There are a number of positive aspects to a seven-story, mixed-use building being proposed for the southwest corner of Ninth and New Hampshire streets.
First, it’s good to see private developers willing to invest in such a project. The group, led by local businessman Doug Compton, is looking at a $9.5 million, seven-story building on the corner just east of the U.S. Bank tower. Plans call for 55 apartments on the top five floors, office space on the second four and retail space, perhaps including a fitness club and restaurant, on the ground floor.
The project would better utilize a prime central location in downtown Lawrence. A seven-story structure is a good, dense development that adds significant retail and residential space in a relatively small footprint.
Compton said his First Management company might occupy the second-floor office space, which would add about 50 employees to the downtown work force, along with tenants for the 55 apartments, all of whom who would help support downtown retail and other businesses. Compton said he envisions the studio, one-bedroom and two-bedroom apartments attracting a mix of young professionals and retirees who want to live downtown.
The area of the plan that may demand the most scrutiny from city officials is the group’s intention to depend on the city’s parking garage directly to the south to serve the development. The 500-space garage is rarely full, but the development would have a significant impact on the availability of parking there. The developers plan to add two interior connections to the new structure, but it’s unclear whether they would seek to set aside parking spaces for apartment tenants or simply advise them to buy long-term permits to park in the garage.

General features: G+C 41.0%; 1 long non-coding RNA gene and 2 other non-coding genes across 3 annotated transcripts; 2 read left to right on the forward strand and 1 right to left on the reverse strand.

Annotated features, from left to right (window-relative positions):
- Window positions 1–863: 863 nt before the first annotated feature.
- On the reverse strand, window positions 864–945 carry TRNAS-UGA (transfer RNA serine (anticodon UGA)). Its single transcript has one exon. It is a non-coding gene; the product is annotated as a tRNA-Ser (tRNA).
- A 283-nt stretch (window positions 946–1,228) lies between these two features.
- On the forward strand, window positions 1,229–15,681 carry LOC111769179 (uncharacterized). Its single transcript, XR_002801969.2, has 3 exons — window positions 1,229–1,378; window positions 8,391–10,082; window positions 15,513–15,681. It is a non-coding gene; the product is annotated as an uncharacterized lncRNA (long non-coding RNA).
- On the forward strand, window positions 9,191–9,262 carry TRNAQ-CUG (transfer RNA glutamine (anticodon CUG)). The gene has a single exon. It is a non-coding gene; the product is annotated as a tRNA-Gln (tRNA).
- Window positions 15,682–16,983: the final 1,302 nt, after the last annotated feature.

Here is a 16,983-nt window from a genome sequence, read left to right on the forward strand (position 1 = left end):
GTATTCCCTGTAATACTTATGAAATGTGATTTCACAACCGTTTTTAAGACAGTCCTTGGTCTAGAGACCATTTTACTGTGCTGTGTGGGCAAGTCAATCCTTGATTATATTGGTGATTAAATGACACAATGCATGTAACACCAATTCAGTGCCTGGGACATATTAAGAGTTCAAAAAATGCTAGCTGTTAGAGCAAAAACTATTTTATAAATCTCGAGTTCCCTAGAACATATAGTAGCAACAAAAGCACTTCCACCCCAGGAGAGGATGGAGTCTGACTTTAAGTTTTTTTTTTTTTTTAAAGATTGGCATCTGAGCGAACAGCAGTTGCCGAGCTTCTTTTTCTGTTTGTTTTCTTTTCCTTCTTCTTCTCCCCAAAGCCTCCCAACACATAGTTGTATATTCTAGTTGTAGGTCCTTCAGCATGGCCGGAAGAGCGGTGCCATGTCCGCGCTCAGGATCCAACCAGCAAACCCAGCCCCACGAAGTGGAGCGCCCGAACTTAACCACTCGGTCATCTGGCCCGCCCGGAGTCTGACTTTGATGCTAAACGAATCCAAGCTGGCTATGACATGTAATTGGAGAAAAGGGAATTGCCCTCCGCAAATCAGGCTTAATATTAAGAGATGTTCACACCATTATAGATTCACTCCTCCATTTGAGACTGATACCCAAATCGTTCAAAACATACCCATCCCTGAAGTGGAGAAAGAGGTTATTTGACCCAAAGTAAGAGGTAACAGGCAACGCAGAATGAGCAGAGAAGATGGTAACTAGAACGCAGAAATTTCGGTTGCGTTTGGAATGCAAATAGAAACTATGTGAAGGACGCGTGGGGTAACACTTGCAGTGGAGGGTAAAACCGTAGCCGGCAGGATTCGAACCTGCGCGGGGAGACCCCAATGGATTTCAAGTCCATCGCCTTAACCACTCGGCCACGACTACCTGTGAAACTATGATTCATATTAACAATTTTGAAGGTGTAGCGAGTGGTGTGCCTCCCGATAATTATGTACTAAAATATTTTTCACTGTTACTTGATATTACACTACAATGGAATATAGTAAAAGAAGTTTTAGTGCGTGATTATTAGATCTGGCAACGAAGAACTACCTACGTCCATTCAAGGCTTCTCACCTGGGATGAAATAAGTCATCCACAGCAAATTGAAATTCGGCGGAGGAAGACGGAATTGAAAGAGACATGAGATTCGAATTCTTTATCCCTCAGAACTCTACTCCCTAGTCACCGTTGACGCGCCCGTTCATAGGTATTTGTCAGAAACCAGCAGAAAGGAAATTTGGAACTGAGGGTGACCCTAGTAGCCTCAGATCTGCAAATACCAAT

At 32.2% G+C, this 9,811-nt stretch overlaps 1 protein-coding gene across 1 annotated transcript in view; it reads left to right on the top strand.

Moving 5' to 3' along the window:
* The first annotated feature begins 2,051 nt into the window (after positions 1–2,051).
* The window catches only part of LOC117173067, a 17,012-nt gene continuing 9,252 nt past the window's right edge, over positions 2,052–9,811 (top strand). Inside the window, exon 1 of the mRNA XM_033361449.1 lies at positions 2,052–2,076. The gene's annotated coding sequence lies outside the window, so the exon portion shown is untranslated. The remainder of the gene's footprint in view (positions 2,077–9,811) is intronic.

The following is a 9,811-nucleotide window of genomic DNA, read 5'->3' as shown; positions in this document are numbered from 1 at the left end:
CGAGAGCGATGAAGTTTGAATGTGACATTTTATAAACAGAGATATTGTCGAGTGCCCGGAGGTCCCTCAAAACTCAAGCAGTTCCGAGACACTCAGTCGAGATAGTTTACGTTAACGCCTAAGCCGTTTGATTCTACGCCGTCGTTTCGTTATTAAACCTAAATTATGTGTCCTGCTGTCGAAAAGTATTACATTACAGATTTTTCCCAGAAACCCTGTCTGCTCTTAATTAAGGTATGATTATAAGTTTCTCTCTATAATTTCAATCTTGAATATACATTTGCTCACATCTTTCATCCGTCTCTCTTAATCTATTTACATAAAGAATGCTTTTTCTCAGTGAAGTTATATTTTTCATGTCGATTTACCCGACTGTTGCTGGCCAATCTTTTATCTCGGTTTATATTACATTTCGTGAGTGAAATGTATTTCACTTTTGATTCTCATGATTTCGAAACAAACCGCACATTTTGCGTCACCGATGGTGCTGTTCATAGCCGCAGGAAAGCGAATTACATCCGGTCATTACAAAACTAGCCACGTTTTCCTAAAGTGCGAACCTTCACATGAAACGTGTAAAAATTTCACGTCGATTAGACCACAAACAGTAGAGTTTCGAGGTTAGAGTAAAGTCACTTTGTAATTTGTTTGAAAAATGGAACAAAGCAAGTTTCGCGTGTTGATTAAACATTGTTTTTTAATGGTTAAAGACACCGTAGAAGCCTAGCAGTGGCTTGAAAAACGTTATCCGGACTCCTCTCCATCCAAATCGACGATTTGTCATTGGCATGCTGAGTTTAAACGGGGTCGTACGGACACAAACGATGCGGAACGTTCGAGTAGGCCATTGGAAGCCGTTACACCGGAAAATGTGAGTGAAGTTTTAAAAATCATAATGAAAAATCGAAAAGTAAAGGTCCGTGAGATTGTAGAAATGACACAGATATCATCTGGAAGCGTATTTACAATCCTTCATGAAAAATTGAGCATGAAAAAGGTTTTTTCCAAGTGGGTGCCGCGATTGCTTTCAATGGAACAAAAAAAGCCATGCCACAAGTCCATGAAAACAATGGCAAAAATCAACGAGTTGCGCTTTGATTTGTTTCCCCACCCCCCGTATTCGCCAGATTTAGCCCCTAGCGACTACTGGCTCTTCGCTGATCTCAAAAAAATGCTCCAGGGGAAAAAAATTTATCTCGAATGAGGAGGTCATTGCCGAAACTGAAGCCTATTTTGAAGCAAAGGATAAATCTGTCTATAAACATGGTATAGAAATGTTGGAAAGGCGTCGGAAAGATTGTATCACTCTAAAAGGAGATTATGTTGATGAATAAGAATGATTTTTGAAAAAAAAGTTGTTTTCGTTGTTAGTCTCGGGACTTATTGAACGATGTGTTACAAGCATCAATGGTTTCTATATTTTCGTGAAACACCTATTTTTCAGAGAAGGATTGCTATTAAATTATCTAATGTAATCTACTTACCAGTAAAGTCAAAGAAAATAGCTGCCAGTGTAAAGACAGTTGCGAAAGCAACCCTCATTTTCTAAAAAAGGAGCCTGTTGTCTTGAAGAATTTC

The city garage, of course, was intended from the beginning to support development in that area as part of the Downtown 2000 plan. The city created a TIF (tax increment financing) district with the idea that increased property taxes generated by new development there would be used to repay $8.6 million in bonds for the garage construction. Unfortunately, that development never occurred, forcing the city to find other funds to repay the debt. Another silver lining of the proposed new development is that it might help repay those bonds, which have a 20-year term that won’t run out until 2020.
Compton said the development group hasn’t made a final decision to proceed on the project, but plans have been submitted to city and construction bids went out last week, so the developers seem serious about moving ahead.
City officials should take a careful look at the plans — and maybe a second look at the parking issues — to make sure the proposed development is a good fit for that site, but the preliminary plans show what could be a promising project for Lawrence’s downtown.